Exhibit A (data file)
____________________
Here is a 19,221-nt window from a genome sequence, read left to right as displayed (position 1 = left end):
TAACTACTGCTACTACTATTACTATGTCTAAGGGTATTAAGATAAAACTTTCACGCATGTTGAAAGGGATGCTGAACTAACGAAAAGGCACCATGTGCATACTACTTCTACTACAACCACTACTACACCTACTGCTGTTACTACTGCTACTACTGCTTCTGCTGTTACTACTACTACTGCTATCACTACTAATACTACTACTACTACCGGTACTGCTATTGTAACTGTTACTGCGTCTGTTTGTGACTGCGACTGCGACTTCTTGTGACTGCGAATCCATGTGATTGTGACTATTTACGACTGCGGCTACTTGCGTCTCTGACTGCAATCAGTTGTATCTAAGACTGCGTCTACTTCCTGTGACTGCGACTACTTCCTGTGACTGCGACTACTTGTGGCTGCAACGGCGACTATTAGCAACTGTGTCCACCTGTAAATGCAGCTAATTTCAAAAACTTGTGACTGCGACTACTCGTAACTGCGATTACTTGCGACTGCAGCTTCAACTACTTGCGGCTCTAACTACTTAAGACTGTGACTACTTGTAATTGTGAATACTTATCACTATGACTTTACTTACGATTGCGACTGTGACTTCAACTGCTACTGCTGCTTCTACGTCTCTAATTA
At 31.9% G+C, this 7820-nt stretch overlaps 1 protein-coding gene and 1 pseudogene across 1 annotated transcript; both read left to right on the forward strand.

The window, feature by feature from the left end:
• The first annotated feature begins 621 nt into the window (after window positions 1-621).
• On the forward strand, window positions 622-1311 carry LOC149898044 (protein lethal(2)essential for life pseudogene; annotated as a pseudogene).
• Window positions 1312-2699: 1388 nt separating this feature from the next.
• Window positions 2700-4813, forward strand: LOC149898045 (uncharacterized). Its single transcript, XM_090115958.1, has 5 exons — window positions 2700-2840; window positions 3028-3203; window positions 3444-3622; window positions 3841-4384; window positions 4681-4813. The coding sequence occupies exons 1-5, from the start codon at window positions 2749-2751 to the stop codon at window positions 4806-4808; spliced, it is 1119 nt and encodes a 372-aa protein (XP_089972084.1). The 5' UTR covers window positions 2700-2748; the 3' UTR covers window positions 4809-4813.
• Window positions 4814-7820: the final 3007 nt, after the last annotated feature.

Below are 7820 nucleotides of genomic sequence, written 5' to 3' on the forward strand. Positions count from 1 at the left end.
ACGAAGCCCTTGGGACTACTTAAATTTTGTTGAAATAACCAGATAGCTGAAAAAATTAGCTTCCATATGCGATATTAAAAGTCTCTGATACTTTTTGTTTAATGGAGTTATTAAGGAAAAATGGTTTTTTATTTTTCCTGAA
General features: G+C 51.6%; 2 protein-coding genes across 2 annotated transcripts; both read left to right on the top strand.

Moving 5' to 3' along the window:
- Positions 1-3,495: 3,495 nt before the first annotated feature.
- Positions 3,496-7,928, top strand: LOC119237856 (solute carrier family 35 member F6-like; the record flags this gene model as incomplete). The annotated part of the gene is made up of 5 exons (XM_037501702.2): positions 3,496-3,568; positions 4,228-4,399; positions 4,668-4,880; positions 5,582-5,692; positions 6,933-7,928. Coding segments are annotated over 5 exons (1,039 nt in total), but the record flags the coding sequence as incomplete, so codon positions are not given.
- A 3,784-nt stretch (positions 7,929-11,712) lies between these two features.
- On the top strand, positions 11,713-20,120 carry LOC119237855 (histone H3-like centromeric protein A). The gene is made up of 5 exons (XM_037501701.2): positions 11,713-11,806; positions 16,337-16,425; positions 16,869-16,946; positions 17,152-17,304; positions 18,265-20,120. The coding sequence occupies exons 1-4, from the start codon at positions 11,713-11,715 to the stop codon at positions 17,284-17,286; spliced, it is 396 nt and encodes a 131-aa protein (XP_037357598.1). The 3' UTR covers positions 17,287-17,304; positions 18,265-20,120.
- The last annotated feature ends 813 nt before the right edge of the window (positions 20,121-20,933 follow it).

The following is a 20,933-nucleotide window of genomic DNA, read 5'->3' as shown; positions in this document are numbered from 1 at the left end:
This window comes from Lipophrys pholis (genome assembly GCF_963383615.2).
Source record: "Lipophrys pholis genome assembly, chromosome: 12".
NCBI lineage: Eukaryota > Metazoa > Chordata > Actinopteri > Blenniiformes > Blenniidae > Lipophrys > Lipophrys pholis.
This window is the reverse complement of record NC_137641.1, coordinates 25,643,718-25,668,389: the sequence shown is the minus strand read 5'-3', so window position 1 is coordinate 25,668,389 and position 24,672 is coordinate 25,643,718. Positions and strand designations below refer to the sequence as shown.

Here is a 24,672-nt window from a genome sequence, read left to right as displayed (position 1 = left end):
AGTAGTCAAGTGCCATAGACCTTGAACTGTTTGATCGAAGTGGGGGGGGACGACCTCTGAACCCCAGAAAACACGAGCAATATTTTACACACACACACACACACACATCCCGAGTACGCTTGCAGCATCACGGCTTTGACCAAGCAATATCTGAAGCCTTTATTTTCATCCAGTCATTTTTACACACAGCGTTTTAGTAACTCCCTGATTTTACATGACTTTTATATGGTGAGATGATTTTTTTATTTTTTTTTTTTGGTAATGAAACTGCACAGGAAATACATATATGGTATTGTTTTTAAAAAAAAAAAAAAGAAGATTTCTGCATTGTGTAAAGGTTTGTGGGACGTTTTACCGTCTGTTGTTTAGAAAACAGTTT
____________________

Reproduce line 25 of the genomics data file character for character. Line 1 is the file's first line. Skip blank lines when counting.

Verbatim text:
AGTAGTCAAGTGCCATAGACCTTGAACTGTTTGATCGAAGTGGGGGGGGACGACCTCTGAACCCCAGAAAACACGAGCAATATTTTACACACACACACACACACACATCCCGAGTACGCTTGCAGCATCACGGCTTTGACCAAGCAATATCTGAAGCCTTTATTTTCATCCAGTCATTTTTACACACAGCGTTTTAGTAACTCCCTGATTTTACATGACTTTTATATGGTGAGATGATTTTTTTATTTTTTTTTTTTGGTAATGAAACTGCACAGGAAATACATATATGGTATTGTTTTTAAAAAAAAAAAAAAGAAGATTTCTGCATTGTGTAAAGGTTTGTGGGACGTTTTACCGTCTGTTGTTTAGAAAACAGTTT